A charity boss who was awarded the OBE for services to deafblind people in Scotland has stepped down after 27 years as chairman of Sense Scotland.
Roy Cox was part of a small group of individuals who founded the charity in 1985, becoming chairman in 1993.
His daughter Cheryl was one of the first people in Scotland to benefit from specialist education and touch signing, giving the family one of life’s greatest gifts – the ability to communicate.
Now aged 41, Cheryl lives independently, supported by Sense Scotland – which has bases across the country, including in Aberdeen and Fort William – and also swims, skis and plays in a band.
Mr Cox said: “Our dream in the early days was to have the ability to express our feelings and love for our daughter Cheryl.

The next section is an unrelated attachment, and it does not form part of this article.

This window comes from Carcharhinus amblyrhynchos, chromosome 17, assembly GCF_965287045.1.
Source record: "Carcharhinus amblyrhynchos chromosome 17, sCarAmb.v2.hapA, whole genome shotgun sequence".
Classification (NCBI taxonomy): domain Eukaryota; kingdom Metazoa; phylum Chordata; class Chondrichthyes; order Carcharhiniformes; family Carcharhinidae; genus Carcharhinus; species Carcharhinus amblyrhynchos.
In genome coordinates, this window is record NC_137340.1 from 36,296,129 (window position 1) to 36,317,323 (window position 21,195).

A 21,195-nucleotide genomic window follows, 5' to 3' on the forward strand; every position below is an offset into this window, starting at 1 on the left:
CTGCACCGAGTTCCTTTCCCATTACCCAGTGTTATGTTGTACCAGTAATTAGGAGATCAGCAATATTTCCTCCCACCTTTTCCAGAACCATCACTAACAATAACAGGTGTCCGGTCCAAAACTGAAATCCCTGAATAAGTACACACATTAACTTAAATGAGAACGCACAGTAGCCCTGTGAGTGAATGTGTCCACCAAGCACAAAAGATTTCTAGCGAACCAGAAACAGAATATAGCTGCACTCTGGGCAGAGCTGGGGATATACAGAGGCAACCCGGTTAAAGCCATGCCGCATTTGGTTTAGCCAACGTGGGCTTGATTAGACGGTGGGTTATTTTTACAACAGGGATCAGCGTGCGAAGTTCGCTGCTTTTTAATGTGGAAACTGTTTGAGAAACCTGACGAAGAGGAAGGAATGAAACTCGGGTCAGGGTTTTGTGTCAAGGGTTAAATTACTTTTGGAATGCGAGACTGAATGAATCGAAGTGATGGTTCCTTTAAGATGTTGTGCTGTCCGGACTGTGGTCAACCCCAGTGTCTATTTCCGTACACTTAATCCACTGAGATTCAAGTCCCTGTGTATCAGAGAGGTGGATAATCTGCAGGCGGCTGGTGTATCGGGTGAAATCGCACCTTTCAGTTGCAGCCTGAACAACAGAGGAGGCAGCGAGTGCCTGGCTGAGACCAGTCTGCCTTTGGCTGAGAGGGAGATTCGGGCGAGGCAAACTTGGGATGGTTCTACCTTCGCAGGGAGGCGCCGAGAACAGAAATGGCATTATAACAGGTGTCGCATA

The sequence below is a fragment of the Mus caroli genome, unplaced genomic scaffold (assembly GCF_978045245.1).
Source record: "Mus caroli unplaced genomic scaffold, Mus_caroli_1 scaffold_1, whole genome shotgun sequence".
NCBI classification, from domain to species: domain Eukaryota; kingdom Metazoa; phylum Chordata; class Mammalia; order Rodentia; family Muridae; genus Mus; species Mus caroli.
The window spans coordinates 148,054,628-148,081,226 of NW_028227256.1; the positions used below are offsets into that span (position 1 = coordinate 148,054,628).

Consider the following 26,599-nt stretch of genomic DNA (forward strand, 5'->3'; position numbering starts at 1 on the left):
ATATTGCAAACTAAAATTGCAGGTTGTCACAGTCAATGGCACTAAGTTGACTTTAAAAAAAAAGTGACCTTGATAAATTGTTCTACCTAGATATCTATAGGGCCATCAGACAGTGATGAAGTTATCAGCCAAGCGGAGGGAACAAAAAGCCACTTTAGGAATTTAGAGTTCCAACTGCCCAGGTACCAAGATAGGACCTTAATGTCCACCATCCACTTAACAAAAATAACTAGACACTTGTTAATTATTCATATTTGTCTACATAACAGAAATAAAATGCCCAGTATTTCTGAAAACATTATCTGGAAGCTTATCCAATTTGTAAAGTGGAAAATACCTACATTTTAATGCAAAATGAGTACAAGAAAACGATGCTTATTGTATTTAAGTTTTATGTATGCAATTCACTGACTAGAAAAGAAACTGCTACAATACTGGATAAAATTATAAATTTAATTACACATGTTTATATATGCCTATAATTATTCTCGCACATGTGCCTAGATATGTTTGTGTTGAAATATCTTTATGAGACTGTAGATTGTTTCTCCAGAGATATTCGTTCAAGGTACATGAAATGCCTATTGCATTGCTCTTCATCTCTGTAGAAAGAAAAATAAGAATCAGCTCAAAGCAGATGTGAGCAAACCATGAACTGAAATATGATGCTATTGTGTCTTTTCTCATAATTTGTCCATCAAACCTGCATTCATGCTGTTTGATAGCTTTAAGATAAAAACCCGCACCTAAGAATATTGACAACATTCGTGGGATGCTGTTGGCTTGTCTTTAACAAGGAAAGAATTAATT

“This is now possible, thanks to the support of Sense Scotland, and she even reciprocates her feelings back to us, which means more than anything.”
Mr Cox was awarded the OBE in January 2015 for services to the deafblind community in Scotland.
The organisation grew from a small office in Glasgow, with just seven families, to a charity which today employs more than 1,000 staff across the country.
He added: “Life in the ‘new normal’ will be challenging, but if the past 35 years have taught me anything, it’s that Sense Scotland will adapt and continue to do what it does best – ensure the best life for my daughter, and for all the other sons and daughters it cares for.”